Apr 222001
 

A scapegoat is, in the original Hebrew sense, a goat symbolically burdened with the sins of the ancient Jewish people. By extension, it has come to mean any group or individual that innocently bears the blame of others. What kind of beings are candidates of scapegoats?

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Scapegoat” by Hartwig HKD is licensed under CC-BY-SA.

1. Power politics of center and periphery

The scapegoat is victimized when a community is faced with the increase in entropy, such as natural disasters, economic disorder and so on. When a social anxiety spreads over the community and it comes to a crisis of disorganization or a civil war, someone, pointing at an alien, says, It’s all his fault! and make a scapegoat of him. It doesn’t matter whether he is really to blame for the crisis or not. When all the members victimize him together, this togetherness restores the unity of the community.

Usually victimizers are located in the center and victims on the periphery of a community. Let’s compare center/periphery and top/bottom in original spatial images. Suppose A is on the top and B is at the bottom of a hierarchy. For A, B is at the bottom and for B, A is on the top. This means top/bottom is not a relative reversible relation. How about center/periphery? For A, A is a center and B is a periphery. For B, B is a center and A is a periphery. So long as it is based on egoism, the difference is relative and reversible. Which is the objective center (with a definite article) and which is a subjective center (with an indefinite article) that might belong to the periphery depends on the amount of capital.

Here it is important for a system theory to notice that center/periphery corresponds to system/environment. The scapegoat exclusion is necessary to reunify and maintain a system by distinguishing itself from its environment. An individual is a subjective center that selects itself on its judgment and excludes its own environment. As I showed the last issue, individuals are selected by selecting and locate themselves on the objective center/periphery structure.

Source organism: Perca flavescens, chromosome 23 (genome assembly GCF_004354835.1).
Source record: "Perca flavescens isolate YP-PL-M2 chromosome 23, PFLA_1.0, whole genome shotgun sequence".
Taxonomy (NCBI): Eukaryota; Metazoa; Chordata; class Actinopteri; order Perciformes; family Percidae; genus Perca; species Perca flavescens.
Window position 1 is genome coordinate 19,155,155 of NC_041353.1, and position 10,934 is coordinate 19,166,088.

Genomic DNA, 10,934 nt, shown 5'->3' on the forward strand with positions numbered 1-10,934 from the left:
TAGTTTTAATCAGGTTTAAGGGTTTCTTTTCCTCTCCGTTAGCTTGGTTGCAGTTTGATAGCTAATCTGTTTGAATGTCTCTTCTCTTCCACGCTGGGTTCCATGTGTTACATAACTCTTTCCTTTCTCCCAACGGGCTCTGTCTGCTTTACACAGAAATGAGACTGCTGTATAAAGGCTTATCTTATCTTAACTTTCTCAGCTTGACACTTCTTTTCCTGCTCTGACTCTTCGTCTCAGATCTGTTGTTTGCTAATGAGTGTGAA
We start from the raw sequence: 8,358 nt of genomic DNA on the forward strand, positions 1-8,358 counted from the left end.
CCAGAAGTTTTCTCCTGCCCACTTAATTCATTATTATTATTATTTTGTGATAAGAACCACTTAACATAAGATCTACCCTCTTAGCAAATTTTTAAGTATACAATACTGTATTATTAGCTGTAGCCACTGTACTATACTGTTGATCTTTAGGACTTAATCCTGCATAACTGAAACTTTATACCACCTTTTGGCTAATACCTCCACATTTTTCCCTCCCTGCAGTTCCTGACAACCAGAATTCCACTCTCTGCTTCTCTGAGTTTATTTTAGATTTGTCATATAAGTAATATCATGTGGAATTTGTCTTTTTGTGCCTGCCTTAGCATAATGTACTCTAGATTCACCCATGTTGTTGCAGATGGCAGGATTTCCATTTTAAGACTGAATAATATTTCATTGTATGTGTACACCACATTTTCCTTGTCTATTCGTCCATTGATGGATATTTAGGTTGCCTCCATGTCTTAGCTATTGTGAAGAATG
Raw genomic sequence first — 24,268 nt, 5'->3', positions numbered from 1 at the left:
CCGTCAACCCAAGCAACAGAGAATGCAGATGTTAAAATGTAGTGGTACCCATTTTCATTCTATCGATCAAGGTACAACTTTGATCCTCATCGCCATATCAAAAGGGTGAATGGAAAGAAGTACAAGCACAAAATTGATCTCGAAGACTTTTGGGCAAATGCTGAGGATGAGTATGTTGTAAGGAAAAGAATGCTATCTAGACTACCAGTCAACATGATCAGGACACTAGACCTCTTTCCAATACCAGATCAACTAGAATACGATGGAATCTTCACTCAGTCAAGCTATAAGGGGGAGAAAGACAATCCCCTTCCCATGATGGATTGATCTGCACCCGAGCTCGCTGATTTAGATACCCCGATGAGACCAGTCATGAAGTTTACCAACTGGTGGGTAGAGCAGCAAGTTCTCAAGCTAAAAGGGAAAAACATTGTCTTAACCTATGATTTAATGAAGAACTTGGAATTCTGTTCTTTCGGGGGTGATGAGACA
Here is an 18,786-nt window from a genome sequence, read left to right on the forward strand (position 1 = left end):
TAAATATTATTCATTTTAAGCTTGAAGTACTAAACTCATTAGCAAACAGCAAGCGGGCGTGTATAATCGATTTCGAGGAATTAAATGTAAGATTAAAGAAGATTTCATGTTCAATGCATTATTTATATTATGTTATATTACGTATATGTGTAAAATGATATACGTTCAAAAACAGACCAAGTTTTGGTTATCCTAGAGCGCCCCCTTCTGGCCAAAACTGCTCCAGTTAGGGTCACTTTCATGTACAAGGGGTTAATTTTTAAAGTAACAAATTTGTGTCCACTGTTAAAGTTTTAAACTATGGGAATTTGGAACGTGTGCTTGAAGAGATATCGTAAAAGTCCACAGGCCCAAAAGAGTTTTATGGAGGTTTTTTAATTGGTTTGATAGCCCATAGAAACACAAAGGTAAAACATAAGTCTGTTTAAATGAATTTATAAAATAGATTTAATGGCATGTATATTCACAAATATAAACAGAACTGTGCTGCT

A community finds its scapegoat sometimes inside and sometimes outside it. In the former case, the majority in power victimizes a powerless minority in a community. In the latter case, the community tries to turn the member’s dissatisfaction to the outside target. Unlike the former case, the latter case makes the whole community a center, but not always the objective center on the wider horizon. A leader of a minority race under the dominion of the Soviet Union, agitating his comrades, could say, It’s all Stalin’s fault! though this minority race group would remain the periphery of the Soviet Union. As such scapegoating is doomed to fail for lack of power, the victimizers must have superiority in number over the victims.

In a typical scapegoat persecution, the major center in power victimizes a powerless minor periphery, although, in most of societies, the minority in power exploits the majority. To explain this discrepancy, we need to classify the center into the core as the actually ruling classes and the semi-periphery (semi-core) as the actually ruled middle classes for the sake of analysis. The ruling classes are afraid the ruled classes stand together. So, following divide et impera policy, the ruling class divides the ruled class into the major middle class and the minor peripheral class and persecute the latter class as a scapegoat so that the former could feel that they are on the safer, normal and advantageous side and share the we-consciousness with the ruling class. Pariah in India or Eta in Japan is a typical example of the scapegoat class.